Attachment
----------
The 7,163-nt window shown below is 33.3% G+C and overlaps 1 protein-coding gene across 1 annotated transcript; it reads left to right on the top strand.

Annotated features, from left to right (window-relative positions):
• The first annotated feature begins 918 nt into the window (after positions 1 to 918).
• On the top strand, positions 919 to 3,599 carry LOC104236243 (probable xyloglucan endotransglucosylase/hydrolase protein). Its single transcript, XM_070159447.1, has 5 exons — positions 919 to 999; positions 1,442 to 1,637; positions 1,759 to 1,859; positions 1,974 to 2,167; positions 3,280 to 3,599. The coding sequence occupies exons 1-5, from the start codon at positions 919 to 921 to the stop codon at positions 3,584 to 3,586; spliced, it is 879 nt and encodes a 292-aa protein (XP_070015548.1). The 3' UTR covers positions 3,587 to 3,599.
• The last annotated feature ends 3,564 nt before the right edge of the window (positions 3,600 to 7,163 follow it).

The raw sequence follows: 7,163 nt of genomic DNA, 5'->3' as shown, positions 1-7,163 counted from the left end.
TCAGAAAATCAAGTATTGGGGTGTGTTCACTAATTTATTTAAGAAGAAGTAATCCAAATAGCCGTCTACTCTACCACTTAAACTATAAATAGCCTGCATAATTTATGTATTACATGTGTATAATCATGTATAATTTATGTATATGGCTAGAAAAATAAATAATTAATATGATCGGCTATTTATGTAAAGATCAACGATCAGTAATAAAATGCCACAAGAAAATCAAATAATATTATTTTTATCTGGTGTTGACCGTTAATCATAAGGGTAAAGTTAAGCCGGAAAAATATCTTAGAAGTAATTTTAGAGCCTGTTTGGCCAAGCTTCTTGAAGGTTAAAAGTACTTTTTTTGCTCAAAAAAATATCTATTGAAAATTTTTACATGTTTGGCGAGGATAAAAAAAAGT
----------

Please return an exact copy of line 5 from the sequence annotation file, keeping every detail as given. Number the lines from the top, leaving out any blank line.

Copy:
• The last annotated feature ends 3,564 nt before the right edge of the window (positions 3,600 to 7,163 follow it).